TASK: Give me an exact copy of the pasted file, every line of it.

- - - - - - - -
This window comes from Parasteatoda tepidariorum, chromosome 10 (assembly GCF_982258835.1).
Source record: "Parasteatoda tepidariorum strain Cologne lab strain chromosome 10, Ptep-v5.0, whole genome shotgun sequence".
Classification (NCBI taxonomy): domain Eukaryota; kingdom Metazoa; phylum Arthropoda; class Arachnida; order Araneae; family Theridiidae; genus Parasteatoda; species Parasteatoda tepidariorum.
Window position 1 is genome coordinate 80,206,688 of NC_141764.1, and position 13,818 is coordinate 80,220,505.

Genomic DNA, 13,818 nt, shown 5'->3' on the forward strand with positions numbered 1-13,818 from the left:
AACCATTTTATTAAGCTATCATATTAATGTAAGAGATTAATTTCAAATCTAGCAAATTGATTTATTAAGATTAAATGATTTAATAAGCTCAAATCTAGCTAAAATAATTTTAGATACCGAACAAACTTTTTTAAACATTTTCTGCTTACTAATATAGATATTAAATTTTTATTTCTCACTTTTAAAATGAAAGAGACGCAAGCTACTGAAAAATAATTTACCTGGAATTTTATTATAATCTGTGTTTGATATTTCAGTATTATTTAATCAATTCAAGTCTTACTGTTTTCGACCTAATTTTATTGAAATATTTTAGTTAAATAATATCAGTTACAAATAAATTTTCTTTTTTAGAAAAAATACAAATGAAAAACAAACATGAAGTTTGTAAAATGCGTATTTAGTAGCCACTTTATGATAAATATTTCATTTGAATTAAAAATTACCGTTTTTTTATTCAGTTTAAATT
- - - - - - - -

This window comes from Parasteatoda tepidariorum, chromosome 10 (assembly GCF_982258835.1).
Source record: "Parasteatoda tepidariorum strain Cologne lab strain chromosome 10, Ptep-v5.0, whole genome shotgun sequence".
Classification (NCBI taxonomy): domain Eukaryota; kingdom Metazoa; phylum Arthropoda; class Arachnida; order Araneae; family Theridiidae; genus Parasteatoda; species Parasteatoda tepidariorum.
Window position 1 is genome coordinate 80,206,688 of NC_141764.1, and position 13,818 is coordinate 80,220,505.

Genomic DNA, 13,818 nt, shown 5'->3' on the forward strand with positions numbered 1-13,818 from the left:
AACCATTTTATTAAGCTATCATATTAATGTAAGAGATTAATTTCAAATCTAGCAAATTGATTTATTAAGATTAAATGATTTAATAAGCTCAAATCTAGCTAAAATAATTTTAGATACCGAACAAACTTTTTTAAACATTTTCTGCTTACTAATATAGATATTAAATTTTTATTTCTCACTTTTAAAATGAAAGAGACGCAAGCTACTGAAAAATAATTTACCTGGAATTTTATTATAATCTGTGTTTGATATTTCAGTATTATTTAATCAATTCAAGTCTTACTGTTTTCGACCTAATTTTATTGAAATATTTTAGTTAAATAATATCAGTTACAAATAAATTTTCTTTTTTAGAAAAAATACAAATGAAAAACAAACATGAAGTTTGTAAAATGCGTATTTAGTAGCCACTTTATGATAAATATTTCATTTGAATTAAAAATTACCGTTTTTTTATTCAGTTTAAATT